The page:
Since January 2015 a group of second year BA (Hons) Illustration and Visual Media students have been making work in response to the story of the Foundling Hospital and the Foundling Museum’s Collection.
The Foundling Hospital, which continues today as the children’s charity Coram, was established in 1739 by the philanthropist Thomas Coram to care for babies at risk of abandonment. Instrumental in helping Coram realise his vision were the artist William Hogarth and the composer George Frideric Handel. Their creative generosity set the template for the ways in which the arts can support philanthropy.
Working closely with Emma Middleton, the Curator of artists’ projects at the Museum, the students have been given a tour of the collection, attended a workshop at the Museum and have had access to archival material. From this the student have developed their own visual interpretations of the Foundling children’s stories and the legacy of the Foundling Hospital.
The results have been made into an illustrated publication designed by students Megan Ellis, Lauren Hackett and Nadine Smoczynski, which can be viewed in the Museum’s Introductory Gallery from November. Reflecting on the project, Nadine says, “I am extremely grateful for this opportunity, to be the lead designer of the publication from its inception to the final production has been both a turbulent and enriching experience. Working so closely with a major London Museum has been an invaluable experience for my professional development.”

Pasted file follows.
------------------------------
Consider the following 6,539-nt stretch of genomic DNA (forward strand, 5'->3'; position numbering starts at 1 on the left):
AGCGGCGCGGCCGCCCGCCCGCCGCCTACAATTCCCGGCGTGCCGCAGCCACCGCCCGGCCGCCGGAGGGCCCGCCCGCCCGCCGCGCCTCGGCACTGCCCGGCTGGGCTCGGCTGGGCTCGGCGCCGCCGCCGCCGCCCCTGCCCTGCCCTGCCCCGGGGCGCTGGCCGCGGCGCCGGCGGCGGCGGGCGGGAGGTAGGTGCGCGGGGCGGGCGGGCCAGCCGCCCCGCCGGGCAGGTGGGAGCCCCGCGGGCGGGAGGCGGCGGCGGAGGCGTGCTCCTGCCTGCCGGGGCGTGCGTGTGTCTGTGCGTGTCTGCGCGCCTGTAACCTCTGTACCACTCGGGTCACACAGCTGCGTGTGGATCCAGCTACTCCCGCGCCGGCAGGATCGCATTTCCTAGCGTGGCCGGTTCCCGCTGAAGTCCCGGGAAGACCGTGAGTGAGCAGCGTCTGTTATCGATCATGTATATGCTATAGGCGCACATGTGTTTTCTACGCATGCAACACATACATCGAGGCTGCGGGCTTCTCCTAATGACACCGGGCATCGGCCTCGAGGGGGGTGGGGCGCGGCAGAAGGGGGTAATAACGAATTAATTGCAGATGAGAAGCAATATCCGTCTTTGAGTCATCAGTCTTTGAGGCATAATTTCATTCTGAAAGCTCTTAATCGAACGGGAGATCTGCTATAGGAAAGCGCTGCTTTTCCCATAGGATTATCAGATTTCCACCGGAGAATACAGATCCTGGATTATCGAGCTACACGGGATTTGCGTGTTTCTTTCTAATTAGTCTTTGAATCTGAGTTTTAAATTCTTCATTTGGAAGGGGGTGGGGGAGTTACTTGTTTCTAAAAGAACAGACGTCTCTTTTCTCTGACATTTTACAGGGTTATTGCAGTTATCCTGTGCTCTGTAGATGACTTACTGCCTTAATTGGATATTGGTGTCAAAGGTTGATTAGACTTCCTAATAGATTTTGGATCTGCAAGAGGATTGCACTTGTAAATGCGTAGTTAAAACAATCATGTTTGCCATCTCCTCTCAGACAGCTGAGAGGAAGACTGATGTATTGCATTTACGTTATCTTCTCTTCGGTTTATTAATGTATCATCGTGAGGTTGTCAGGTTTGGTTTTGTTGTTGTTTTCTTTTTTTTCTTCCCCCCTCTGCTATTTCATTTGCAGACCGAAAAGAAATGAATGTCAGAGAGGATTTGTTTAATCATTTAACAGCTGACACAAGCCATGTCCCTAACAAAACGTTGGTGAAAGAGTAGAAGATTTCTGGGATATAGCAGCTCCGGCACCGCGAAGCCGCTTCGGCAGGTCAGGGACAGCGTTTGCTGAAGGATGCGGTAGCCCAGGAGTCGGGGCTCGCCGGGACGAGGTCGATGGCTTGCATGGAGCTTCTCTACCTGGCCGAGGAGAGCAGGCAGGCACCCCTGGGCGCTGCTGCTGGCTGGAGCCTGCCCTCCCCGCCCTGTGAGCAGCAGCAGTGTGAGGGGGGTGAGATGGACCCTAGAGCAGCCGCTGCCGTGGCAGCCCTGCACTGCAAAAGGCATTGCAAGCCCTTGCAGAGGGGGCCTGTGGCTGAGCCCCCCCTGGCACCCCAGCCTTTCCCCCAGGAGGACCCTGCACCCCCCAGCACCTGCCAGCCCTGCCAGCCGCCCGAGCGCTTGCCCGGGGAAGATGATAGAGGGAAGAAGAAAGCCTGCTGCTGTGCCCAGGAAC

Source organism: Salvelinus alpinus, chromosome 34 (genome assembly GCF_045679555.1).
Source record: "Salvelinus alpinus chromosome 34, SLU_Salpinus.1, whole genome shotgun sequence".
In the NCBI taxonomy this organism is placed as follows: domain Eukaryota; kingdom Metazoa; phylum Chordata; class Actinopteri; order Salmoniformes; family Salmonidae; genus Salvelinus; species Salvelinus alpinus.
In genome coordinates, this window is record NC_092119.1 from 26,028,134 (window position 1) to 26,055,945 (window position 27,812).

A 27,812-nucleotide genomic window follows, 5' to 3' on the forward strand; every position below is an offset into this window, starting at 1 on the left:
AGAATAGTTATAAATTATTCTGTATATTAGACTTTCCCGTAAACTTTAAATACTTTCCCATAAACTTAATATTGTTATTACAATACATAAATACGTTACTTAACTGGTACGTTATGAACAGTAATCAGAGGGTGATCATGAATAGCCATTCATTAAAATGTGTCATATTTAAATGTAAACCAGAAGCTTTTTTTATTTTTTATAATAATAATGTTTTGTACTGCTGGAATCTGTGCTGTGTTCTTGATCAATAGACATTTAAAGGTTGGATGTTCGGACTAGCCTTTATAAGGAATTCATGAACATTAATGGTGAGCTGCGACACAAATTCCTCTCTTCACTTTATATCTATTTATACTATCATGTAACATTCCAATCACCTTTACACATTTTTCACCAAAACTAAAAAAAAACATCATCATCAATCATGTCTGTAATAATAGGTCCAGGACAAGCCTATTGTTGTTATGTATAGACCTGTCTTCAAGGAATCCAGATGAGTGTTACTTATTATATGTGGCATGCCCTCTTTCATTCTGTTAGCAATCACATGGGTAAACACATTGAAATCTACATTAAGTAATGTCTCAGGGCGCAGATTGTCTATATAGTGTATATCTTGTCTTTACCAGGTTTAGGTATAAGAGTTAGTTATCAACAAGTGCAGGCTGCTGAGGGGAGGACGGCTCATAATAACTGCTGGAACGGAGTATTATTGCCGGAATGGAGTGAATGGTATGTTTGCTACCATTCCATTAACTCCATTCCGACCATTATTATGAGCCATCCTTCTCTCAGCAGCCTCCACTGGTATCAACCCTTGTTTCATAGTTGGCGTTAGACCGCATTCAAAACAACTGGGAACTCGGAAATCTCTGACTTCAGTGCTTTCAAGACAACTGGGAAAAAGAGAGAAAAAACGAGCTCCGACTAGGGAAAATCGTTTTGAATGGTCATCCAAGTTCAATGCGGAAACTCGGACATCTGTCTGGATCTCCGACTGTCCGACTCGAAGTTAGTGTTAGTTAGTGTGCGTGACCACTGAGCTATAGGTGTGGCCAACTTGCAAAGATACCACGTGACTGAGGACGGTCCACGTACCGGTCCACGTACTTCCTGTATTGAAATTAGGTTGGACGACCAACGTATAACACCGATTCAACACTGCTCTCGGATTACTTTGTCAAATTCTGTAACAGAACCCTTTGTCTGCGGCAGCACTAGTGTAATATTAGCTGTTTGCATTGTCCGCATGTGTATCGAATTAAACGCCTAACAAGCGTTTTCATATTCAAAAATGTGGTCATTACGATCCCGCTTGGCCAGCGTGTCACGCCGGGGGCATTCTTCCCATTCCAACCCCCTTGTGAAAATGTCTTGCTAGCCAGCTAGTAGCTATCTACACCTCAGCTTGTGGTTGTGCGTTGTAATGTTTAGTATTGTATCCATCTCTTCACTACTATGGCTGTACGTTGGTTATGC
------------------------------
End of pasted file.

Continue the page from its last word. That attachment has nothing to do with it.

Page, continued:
A selection of artwork created during the project can be seen in a pop-up exhibition at the Foundling Museum on Monday 29 June with a Private View from 6-7.30pm. The show will present the many ways in which the Museum has inspired students on BA (Hons) Illustration and Visual Media to interrogate archival material and consider notions of memory, childhood and loss.
Federico Piccolo says of his series of drawings ‘Founds’, “my work seeks to capture the mood of the children from the Foundling Hospital, their undefined identities and facial expressions recalling misty doubtful futures and lost pasts.” Amelia Ward’s prints ‘The growth of silence’ are inspired by the Foundling Hospital’s dining table, and its history of children eating their meals in silence around it, etching marks on its surface to substitute for the words they weren’t permitted to speak.
The Foundling Stories project was organised by BA (Hons) Illustration and Visual Media tutor Charley Peters, who says of the project, “the Foundling Museum is a testament to creative spirit and what it can achieve to instigate social change. The history of the Foundling hospital and the stories of the Foundlings have provided much rich – but also challenging – material for us to explore.
The work produced during the project demonstrates that images can often say more than words about sensitive and complex subjects. We are all very grateful for the generous amount of time and energy that Emma Middleton and the rest of the Foundling Museum staff have contributed to the project.”
The Foundling Stories exhibition at the Foundling Museum is curated by Emma Middleton, Charley Peters, BA (Hons) Illustration and Visual Media tutor Rachel Taylor and students Rossetta Coupland and Enaitz Greaney.
To attend the Private View please RSVP to firstname.lastname@example.org